"""
    def wrapper(maker):
        @local_optimizer([GpuElemwise])
        @wraps(maker)
        def opt(node):
            if (isinstance(node.op, GpuElemwise) and
                    node.op.scalar_op == scal.mul and
                    node.nin == 2):
                targ = find_node(node.inputs[0], cls)
                if targ is None:
                    targ = find_node(node.inputs[1], cls)
                    if targ is None:
                        return
                    lr = grab_cpu_scalar(node.inputs[0],
                                         nd=targ.outputs[0].ndim)
                else:
                    lr = grab_cpu_scalar(node.inputs[1],
                                         nd=targ.outputs[0].ndim)
                if lr is None or lr.dtype != targ.outputs[0].dtype:
                    return None
                inputs = list(targ.inputs)
                try:
                    c = get_scalar_constant_value(lr)
                    if c == 0:
                        inputs[alpha_in] = lr
                        inputs[beta_in] = lr
                    elif c == 1:
                        inputs[alpha_in] = targ.inputs[alpha_in]
                        inputs[beta_in] = targ.inputs[beta_in]
                    else:
                        inputs[alpha_in] = lr * targ.inputs[alpha_in]
                        inputs[beta_in] = lr * targ.inputs[beta_in]
                except NotScalarConstantError:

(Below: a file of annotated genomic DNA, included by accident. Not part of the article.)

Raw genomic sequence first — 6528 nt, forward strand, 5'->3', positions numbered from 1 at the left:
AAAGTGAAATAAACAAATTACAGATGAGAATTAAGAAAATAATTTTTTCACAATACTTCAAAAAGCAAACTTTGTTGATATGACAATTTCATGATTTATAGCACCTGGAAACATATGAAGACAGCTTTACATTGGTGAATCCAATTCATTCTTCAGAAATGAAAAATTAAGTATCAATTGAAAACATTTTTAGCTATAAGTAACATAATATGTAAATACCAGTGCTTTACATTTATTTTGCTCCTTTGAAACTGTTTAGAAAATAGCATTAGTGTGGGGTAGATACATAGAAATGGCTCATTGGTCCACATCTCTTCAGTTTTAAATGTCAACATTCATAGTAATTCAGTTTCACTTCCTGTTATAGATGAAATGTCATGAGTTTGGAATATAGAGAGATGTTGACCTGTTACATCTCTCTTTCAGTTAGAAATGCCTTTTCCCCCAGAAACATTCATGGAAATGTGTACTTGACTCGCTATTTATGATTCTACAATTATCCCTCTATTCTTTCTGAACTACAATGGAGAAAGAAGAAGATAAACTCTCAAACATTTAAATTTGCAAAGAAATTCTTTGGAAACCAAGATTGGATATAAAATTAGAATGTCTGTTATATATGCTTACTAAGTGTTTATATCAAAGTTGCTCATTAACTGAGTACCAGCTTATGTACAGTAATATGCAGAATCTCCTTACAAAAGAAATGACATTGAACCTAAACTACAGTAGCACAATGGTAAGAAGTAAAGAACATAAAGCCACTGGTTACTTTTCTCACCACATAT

inputs[alpha_in] = lr * targ.inputs[alpha_in]
                    inputs[beta_in] = lr * targ.inputs[beta_in]
                with inherit_stack_trace(node.outputs):
                    return maker(targ, *inputs)
        return opt
    return wrapper


def output_merge(cls, alpha_in, beta_in, out_in):
    """
    Decorator to merge addition by a value on the output.

    This will find a pattern of `val * <yourop>(some, params, alpha,
    beta, out_like)` and update it so that the addtition happens as
    part of your op.

    The op needs to accept an alpha and a beta scalar which act this way::

       out = Op() * alpha + out_like * beta

    Where out_like is a buffer that has the same size as the output
    and gets added to the "real" output of the operation.  An example
    of an operation that respects this pattern is GEMM from blas.

    The decorated function must have this signature::

        maker(node, *inputs)